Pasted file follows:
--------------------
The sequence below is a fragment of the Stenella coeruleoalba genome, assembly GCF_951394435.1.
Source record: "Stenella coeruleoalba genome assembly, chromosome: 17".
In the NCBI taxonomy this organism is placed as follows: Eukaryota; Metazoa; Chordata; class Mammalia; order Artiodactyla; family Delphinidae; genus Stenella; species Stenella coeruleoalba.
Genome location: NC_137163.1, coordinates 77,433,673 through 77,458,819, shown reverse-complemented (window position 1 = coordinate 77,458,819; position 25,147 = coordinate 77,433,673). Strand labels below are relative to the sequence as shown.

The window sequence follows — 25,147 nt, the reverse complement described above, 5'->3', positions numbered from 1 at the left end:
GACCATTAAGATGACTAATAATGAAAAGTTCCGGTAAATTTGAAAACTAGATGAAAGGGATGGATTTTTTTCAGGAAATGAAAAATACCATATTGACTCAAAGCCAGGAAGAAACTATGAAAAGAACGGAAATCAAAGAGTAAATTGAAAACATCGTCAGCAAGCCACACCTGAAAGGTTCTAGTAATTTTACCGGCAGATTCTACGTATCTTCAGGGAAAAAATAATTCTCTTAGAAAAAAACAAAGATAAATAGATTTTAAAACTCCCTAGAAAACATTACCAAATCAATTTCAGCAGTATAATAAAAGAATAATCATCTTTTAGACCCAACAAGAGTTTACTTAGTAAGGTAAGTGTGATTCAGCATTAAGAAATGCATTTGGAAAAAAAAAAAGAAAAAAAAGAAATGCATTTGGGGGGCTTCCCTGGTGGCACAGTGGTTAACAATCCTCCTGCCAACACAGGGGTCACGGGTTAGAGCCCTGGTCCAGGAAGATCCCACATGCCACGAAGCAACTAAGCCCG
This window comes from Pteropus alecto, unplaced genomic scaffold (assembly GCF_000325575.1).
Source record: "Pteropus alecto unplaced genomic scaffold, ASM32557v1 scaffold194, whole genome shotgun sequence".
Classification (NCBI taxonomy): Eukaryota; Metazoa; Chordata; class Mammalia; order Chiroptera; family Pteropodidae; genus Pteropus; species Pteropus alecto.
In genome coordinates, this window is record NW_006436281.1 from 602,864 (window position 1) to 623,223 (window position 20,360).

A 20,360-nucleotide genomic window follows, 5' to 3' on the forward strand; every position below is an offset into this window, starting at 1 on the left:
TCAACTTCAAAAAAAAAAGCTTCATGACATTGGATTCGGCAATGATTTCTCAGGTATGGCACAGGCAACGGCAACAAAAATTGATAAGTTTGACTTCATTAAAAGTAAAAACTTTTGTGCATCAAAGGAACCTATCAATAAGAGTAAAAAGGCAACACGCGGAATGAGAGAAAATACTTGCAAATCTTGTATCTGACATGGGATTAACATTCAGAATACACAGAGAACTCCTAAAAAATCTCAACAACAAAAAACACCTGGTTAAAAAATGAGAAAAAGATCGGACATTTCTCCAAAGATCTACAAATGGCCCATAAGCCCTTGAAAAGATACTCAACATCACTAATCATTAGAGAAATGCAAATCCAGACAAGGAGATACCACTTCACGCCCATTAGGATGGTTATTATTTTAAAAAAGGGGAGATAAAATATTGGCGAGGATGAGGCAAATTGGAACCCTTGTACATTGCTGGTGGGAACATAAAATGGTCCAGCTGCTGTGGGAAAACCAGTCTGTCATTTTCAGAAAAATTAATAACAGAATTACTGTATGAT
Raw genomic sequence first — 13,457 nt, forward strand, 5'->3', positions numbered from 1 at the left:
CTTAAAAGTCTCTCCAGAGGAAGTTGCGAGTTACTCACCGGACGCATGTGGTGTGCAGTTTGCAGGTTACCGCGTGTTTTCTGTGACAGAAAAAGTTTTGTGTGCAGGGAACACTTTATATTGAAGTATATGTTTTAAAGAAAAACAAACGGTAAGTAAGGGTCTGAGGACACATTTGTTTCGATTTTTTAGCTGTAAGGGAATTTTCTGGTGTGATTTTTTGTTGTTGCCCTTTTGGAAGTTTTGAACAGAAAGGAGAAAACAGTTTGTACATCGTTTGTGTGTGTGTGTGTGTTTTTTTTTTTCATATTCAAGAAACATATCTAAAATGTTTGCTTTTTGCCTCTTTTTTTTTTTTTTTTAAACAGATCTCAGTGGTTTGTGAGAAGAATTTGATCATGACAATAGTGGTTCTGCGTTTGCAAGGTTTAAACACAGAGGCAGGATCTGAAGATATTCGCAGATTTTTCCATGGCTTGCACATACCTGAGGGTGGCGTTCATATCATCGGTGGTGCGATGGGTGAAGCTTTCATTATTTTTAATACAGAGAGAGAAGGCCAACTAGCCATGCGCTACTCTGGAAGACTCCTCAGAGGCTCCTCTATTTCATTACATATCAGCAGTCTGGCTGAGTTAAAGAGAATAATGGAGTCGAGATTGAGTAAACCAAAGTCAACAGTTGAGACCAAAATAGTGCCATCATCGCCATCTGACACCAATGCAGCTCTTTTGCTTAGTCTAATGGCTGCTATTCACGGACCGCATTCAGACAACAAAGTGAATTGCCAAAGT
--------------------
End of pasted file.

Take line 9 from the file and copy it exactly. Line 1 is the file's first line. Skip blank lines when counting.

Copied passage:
Classification (NCBI taxonomy): Eukaryota; Metazoa; Chordata; class Mammalia; order Chiroptera; family Pteropodidae; genus Pteropus; species Pteropus alecto.